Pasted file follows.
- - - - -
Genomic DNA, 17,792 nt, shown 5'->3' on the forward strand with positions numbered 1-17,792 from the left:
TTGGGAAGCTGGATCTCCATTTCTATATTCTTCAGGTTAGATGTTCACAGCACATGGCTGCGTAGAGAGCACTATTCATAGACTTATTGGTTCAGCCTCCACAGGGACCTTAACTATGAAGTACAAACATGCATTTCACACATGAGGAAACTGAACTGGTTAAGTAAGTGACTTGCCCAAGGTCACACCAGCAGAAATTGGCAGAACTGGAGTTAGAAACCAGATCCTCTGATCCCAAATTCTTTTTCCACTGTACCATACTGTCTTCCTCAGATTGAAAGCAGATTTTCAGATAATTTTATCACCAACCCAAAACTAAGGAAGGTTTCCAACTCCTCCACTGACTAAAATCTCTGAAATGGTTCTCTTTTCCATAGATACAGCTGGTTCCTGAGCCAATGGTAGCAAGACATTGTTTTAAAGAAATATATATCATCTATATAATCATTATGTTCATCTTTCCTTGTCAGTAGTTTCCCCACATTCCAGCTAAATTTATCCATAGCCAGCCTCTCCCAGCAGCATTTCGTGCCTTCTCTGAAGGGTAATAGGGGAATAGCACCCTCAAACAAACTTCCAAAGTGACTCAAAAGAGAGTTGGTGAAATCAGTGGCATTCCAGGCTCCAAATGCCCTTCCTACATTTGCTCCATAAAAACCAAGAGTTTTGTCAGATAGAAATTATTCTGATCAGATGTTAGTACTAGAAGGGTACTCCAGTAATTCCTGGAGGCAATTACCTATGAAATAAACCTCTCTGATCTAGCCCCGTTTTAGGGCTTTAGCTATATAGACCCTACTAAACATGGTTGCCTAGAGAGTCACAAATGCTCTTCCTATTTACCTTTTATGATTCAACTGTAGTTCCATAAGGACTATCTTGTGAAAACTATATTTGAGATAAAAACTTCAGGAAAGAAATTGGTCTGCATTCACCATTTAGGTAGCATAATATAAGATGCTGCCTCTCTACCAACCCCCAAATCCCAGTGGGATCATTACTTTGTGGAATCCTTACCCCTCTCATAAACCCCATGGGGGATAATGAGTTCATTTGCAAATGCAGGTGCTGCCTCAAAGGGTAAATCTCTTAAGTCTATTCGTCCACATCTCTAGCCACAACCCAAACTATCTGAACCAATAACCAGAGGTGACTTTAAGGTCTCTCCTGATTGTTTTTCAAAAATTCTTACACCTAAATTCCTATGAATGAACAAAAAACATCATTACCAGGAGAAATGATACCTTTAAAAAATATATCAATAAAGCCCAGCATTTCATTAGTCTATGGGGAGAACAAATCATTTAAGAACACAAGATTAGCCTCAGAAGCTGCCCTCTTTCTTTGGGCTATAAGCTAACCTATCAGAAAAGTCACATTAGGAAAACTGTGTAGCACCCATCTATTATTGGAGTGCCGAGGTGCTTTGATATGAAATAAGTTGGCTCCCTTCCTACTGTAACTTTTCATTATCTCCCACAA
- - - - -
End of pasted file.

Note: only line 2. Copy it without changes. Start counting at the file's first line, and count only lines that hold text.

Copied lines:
TTGGGAAGCTGGATCTCCATTTCTATATTCTTCAGGTTAGATGTTCACAGCACATGGCTGCGTAGAGAGCACTATTCATAGACTTATTGGTTCAGCCTCCACAGGGACCTTAACTATGAAGTACAAACATGCATTTCACACATGAGGAAACTGAACTGGTTAAGTAAGTGACTTGCCCAAGGTCACACCAGCAGAAATTGGCAGAACTGGAGTTAGAAACCAGATCCTCTGATCCCAAATTCTTTTTCCACTGTACCATACTGTCTTCCTCAGATTGAAAGCAGATTTTCAGATAATTTTATCACCAACCCAAAACTAAGGAAGGTTTCCAACTCCTCCACTGACTAAAATCTCTGAAATGGTTCTCTTTTCCATAGATACAGCTGGTTCCTGAGCCAATGGTAGCAAGACATTGTTTTAAAGAAATATATATCATCTATATAATCATTATGTTCATCTTTCCTTGTCAGTAGTTTCCCCACATTCCAGCTAAATTTATCCATAGCCAGCCTCTCCCAGCAGCATTTCGTGCCTTCTCTGAAGGGTAATAGGGGAATAGCACCCTCAAACAAACTTCCAAAGTGACTCAAAAGAGAGTTGGTGAAATCAGTGGCATTCCAGGCTCCAAATGCCCTTCCTACATTTGCTCCATAAAAACCAAGAGTTTTGTCAGATAGAAATTATTCTGATCAGATGTTAGTACTAGAAGGGTACTCCAGTAATTCCTGGAGGCAATTACCTATGAAATAAACCTCTCTGATCTAGCCCCGTTTTAGGGCTTTAGCTATATAGACCCTACTAAACATGGTTGCCTAGAGAGTCACAAATGCTCTTCCTATTTACCTTTTATGATTCAACTGTAGTTCCATAAGGACTATCTTGTGAAAACTATATTTGAGATAAAAACTTCAGGAAAGAAATTGGTCTGCATTCACCATTTAGGTAGCATAATATAAGATGCTGCCTCTCTACCAACCCCCAAATCCCAGTGGGATCATTACTTTGTGGAATCCTTACCCCTCTCATAAACCCCATGGGGGATAATGAGTTCATTTGCAAATGCAGGTGCTGCCTCAAAGGGTAAATCTCTTAAGTCTATTCGTCCACATCTCTAGCCACAACCCAAACTATCTGAACCAATAACCAGAGGTGACTTTAAGGTCTCTCCTGATTGTTTTTCAAAAATTCTTACACCTAAATTCCTATGAATGAACAAAAAACATCATTACCAGGAGAAATGATACCTTTAAAAAATATATCAATAAAGCCCAGCATTTCATTAGTCTATGGGGAGAACAAATCATTTAAGAACACAAGATTAGCCTCAGAAGCTGCCCTCTTTCTTTGGGCTATAAGCTAACCTATCAGAAAAGTCACATTAGGAAAACTGTGTAGCACCCATCTATTATTGGAGTGCCGAGGTGCTTTGATATGAAATAAGTTGGCTCCCTTCCTACTGTAACTTTTCATTATCTCCCACAA